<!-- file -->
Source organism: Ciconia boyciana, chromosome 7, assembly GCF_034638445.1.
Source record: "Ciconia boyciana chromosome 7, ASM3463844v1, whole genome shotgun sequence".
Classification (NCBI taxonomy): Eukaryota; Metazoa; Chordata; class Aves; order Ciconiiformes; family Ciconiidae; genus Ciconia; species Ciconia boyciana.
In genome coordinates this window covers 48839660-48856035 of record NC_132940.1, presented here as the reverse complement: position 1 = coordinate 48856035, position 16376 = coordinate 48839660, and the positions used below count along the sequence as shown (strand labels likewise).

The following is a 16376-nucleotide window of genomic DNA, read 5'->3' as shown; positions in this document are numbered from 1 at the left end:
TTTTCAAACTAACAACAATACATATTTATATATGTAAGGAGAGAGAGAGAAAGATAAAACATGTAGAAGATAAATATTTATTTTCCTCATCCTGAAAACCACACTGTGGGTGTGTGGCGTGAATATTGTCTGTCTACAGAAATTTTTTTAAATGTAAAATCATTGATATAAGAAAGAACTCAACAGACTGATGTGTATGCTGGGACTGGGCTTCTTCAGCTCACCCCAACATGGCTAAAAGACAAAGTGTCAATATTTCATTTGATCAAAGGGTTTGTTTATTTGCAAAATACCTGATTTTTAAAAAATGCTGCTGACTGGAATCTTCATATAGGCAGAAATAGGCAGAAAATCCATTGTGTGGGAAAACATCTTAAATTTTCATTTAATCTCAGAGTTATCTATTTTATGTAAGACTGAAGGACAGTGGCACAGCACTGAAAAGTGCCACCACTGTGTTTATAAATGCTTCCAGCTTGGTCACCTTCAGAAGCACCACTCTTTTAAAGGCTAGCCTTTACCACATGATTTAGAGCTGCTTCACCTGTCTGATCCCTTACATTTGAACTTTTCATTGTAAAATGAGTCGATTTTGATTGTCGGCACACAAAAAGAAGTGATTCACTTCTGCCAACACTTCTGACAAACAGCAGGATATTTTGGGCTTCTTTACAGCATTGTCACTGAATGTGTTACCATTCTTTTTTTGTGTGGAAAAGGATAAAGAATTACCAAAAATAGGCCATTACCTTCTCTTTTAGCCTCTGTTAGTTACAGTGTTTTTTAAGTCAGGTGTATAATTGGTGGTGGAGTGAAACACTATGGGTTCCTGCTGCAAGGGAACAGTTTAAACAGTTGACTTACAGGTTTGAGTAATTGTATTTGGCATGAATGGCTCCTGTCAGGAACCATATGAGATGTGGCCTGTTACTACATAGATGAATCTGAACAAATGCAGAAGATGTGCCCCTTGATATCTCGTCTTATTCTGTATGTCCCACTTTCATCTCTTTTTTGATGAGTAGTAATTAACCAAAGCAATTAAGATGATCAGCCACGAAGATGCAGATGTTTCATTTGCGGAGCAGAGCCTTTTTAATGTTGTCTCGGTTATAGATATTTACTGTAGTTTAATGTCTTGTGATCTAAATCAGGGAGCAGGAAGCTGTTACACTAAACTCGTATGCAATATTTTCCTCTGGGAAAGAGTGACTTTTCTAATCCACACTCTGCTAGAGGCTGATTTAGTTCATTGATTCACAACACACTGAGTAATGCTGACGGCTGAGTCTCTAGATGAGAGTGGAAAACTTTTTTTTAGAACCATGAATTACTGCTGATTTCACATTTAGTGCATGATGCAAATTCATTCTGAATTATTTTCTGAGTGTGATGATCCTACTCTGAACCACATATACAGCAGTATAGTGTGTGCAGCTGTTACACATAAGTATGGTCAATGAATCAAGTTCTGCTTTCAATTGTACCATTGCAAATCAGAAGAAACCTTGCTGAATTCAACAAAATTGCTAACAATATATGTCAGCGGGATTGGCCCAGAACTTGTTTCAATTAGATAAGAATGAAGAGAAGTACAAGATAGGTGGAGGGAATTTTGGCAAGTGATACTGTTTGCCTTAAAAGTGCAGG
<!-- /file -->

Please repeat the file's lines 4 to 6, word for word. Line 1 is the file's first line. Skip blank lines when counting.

In genome coordinates this window covers 48839660-48856035 of record NC_132940.1, presented here as the reverse complement: position 1 = coordinate 48856035, position 16376 = coordinate 48839660, and the positions used below count along the sequence as shown (strand labels likewise).

The following is a 16376-nucleotide window of genomic DNA, read 5'->3' as shown; positions in this document are numbered from 1 at the left end:
TTTTCAAACTAACAACAATACATATTTATATATGTAAGGAGAGAGAGAGAAAGATAAAACATGTAGAAGATAAATATTTATTTTCCTCATCCTGAAAACCACACTGTGGGTGTGTGGCGTGAATATTGTCTGTCTACAGAAATTTTTTTAAATGTAAAATCATTGATATAAGAAAGAACTCAACAGACTGATGTGTATGCTGGGACTGGGCTTCTTCAGCTCACCCCAACATGGCTAAAAGACAAAGTGTCAATATTTCATTTGATCAAAGGGTTTGTTTATTTGCAAAATACCTGATTTTTAAAAAATGCTGCTGACTGGAATCTTCATATAGGCAGAAATAGGCAGAAAATCCATTGTGTGGGAAAACATCTTAAATTTTCATTTAATCTCAGAGTTATCTATTTTATGTAAGACTGAAGGACAGTGGCACAGCACTGAAAAGTGCCACCACTGTGTTTATAAATGCTTCCAGCTTGGTCACCTTCAGAAGCACCACTCTTTTAAAGGCTAGCCTTTACCACATGATTTAGAGCTGCTTCACCTGTCTGATCCCTTACATTTGAACTTTTCATTGTAAAATGAGTCGATTTTGATTGTCGGCACACAAAAAGAAGTGATTCACTTCTGCCAACACTTCTGACAAACAGCAGGATATTTTGGGCTTCTTTACAGCATTGTCACTGAATGTGTTACCATTCTTTTTTTGTGTGGAAAAGGATAAAGAATTACCAAAAATAGGCCATTACCTTCTCTTTTAGCCTCTGTTAGTTACAGTGTTTTTTAAGTCAGGTGTATAATTGGTGGTGGAGTGAAACACTATGGGTTCCTGCTGCAAGGGAACAGTTTAAACAGTTGACTTACAGGTTTGAGTAATTGTATTTGGCATGAATGGCTCCTGTCAGGAACCATATGAGATGTGGCCTGTTACTACATAGATGAATCTGAACAAATGCAGAAGATGTGCCCCTTGATATCTCGTCTTATTCTGTATGTCCCACTTTCATCTCTTTTTTGATGAGTAGTAATTAACCAAAGCAATTAAGATGATCAGCCACGAAGATGCAGATGTTTCATTTGCGGAGCAGAGCCTTTTTAATGTTGTCTCGGTTATAGATATTTACTGTAGTTTAATGTCTTGTGATCTAAATCAGGGAGCAGGAAGCTGTTACACTAAACTCGTATGCAATATTTTCCTCTGGGAAAGAGTGACTTTTCTAATCCACACTCTGCTAGAGGCTGATTTAGTTCATTGATTCACAACACACTGAGTAATGCTGACGGCTGAGTCTCTAGATGAGAGTGGAAAACTTTTTTTTAGAACCATGAATTACTGCTGATTTCACATTTAGTGCATGATGCAAATTCATTCTGAATTATTTTCTGAGTGTGATGATCCTACTCTGAACCACATATACAGCAGTATAGTGTGTGCAGCTGTTACACATAAGTATGGTCAATGAATCAAGTTCTGCTTTCAATTGTACCATTGCAAATCAGAAGAAACCTTGCTGAATTCAACAAAATTGCTAACAATATATGTCAGCGGGATTGGCCCAGAACTTGTTTCAATTAGATAAGAATGAAGAGAAGTACAAGATAGGTGGAGGGAATTTTGGCAAGTGATACTGTTTGCCTTAAAAGTGCAGG